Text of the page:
How do you obtain your CLUE report?
Getting a copy of your CLUE report is simple. You can request a copy for free once every year, and as many times as needed after that, for a fee of about $20.
To get your CLUE auto and CLUE personal property reports, you can request access from LexisNexis online, by mail or by calling customer service at 866-897-8126.
You’ll receive your reports in about 15 business days. For that reason, it’s a good idea to obtain a copy of your CLUE reports before you decide to list your car or home for sale.
How do CLUE reports affect insurance?
You can expect your CLUE reports to affect your insurance premiums—either positively or negatively. Based on your claims history, the insurance company will assess your risk and calculate your rate based on their findings. Even a small claim of a few hundred dollars can raise a red flag for the insurance company.
Every time you file a claim, the insurance company loses money because they have to reimburse you for the loss. Like any business, the insurance company wants to keep as much money as possible. By charging you a higher premium, they’re able to offset some of their losses if they think you’ll file more claims in the future.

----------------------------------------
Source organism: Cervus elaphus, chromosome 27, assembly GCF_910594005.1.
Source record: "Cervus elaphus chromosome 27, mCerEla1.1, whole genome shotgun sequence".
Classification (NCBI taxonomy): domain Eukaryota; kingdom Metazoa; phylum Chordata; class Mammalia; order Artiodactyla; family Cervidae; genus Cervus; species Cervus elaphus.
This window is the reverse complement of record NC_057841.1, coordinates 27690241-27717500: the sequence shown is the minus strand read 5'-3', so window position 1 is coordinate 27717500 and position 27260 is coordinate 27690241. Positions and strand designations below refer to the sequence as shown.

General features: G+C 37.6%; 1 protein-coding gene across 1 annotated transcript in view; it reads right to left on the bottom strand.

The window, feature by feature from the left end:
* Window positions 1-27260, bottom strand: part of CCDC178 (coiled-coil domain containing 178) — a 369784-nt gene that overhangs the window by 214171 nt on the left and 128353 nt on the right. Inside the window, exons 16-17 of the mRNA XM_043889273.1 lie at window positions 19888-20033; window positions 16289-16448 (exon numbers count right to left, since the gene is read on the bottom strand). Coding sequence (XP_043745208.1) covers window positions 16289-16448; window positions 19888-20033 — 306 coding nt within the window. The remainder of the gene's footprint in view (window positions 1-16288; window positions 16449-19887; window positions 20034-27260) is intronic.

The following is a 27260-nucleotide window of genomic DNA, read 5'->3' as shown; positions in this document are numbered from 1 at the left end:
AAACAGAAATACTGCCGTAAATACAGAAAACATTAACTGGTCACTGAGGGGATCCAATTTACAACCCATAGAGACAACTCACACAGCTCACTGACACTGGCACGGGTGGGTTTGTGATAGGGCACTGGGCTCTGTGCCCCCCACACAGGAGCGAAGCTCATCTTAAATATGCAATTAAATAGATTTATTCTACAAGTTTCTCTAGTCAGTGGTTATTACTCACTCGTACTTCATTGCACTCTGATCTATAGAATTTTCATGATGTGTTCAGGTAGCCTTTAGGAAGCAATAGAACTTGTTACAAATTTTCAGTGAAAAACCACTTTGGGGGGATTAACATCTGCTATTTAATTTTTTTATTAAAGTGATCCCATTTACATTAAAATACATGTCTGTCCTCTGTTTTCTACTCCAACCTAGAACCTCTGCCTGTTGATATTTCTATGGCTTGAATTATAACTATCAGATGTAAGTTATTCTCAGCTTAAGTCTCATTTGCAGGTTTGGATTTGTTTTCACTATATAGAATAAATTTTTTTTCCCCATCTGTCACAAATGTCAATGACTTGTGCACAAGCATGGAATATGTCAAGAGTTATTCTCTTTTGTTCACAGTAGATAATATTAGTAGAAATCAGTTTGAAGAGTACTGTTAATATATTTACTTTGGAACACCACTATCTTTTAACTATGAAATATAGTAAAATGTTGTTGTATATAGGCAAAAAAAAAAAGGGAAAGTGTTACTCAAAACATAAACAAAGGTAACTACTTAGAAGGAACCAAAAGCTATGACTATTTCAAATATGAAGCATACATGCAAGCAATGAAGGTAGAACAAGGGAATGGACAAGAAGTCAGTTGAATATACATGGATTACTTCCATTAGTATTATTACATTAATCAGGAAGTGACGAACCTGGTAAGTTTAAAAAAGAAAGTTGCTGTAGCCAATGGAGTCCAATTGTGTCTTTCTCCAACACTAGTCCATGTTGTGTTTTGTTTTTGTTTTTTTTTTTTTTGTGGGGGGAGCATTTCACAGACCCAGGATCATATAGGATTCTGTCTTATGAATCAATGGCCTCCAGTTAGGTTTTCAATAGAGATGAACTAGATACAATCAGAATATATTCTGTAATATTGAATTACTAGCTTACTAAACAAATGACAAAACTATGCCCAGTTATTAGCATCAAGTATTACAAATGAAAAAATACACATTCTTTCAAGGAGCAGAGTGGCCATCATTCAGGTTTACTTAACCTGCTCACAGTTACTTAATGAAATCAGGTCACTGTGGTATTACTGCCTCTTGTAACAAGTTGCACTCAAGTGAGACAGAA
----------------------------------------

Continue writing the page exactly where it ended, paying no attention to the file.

In most cases, the more claims you have on your record, the more the insurance company will charge you. Conversely, a clean CLUE record usually means you’re getting the best rate based on other factors, like your state, age and credit score.
How do you file a CLUE report dispute?
Most insurance companies employ agents to create claim files and submit the information to the CLUE database. Because of that, there’s always a risk for human error.
If you notice an error on your CLUE report, contact LexisNexis directly and explain the error in as much detail as possible. They’ll get in touch with your insurance company to have the mistakes corrected on their end. Keep in mind that if you filed a claim but didn’t end up settling with the insurance company, it might still show up on your CLUE report.